The practice of soundwalking, developed in the 1970s (some years earlier than Oliveros’ Deep Listening) by the World Soundscape Project, and notably by Hildegard Westerkamp, functions rather as an explicitly mobile Deep Listening, with practitioners “exposing our ears to every sound around us,” towards developing “an acoustic environment of good quality” (Westerkamp 1974/2001: 1). Those engaged in soundwalking may navigate and investigate everyday spaces in order to understand their sonic, material, and social construction. Like Deep Listening, proponents of soundwalking advocate and encourage a specifically musical consideration of environmental sound: to perceive and attend to environment as music is to learn to embed one’s self within unfolding relations. “Practice enhances openness” (Oliveros 2021/2005: xxv). While the practice of soundwalking is usually applied as a committed engagement with outdoor environments, I can adapt the practice to engage with the dynamics of my indoor home environment. Doing so engages with the question of what might comprise a domestic soundscape of “good quality.” When engaging in conscious soundwalking through and around my home, what emerges? By gently emphasizing aural awareness with my children, they are encouraged to soundwalk the space, to develop “socio-sonic” awareness (Rennie 2014) while musicalizing their perception and experience of home.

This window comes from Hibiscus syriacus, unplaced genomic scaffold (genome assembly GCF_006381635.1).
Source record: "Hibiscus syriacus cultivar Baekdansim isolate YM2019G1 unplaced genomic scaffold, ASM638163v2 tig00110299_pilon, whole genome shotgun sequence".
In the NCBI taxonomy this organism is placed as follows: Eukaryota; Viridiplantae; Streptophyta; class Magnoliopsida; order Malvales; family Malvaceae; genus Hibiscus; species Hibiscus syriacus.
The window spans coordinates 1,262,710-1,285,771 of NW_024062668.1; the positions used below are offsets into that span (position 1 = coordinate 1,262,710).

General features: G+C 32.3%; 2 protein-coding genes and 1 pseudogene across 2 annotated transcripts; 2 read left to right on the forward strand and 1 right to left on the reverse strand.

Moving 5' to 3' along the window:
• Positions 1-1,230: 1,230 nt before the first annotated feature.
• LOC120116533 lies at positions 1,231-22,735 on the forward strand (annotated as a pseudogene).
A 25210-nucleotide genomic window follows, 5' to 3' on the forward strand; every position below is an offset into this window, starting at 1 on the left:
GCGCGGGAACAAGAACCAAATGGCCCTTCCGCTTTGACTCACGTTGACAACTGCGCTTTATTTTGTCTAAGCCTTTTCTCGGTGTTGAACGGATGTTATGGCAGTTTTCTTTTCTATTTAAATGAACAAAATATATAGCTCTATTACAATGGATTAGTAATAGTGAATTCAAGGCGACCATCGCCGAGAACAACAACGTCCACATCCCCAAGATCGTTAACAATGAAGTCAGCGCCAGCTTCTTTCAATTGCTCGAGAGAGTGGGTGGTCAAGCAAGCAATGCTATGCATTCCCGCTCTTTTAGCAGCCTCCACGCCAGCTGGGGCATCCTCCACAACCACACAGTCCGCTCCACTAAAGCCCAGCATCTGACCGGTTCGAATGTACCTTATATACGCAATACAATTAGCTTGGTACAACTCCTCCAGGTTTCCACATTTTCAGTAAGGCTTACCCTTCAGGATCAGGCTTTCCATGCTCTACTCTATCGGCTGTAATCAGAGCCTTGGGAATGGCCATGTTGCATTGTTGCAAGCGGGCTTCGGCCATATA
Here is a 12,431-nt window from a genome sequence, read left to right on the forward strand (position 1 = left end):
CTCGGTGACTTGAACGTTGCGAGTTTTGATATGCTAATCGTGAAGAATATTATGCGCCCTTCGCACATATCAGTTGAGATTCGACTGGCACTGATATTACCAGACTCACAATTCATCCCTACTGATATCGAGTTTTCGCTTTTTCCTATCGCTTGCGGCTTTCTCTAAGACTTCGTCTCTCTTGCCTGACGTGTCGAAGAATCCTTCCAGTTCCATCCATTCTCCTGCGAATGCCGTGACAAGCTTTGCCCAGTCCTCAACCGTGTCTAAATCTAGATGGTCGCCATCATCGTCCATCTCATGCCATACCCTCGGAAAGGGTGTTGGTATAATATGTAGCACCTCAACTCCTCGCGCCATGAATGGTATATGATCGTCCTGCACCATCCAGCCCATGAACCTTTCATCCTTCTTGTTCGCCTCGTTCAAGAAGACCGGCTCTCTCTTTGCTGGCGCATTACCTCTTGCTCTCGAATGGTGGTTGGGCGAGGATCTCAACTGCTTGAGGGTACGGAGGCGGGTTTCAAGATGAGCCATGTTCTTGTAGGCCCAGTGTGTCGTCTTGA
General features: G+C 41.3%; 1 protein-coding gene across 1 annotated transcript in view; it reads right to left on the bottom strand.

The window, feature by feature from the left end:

06:10 180420

if we stir the house-sound-body-machine with enough care

submit to being stirred by it, in it

your music, my music, no music, conscious music, unconscious music

unfolds in time as a phasing and layering of processes and agencies

if we try to force the elements

the whole house coughs

everything starts – out of time

chaos, ruption

(the boiler is broken)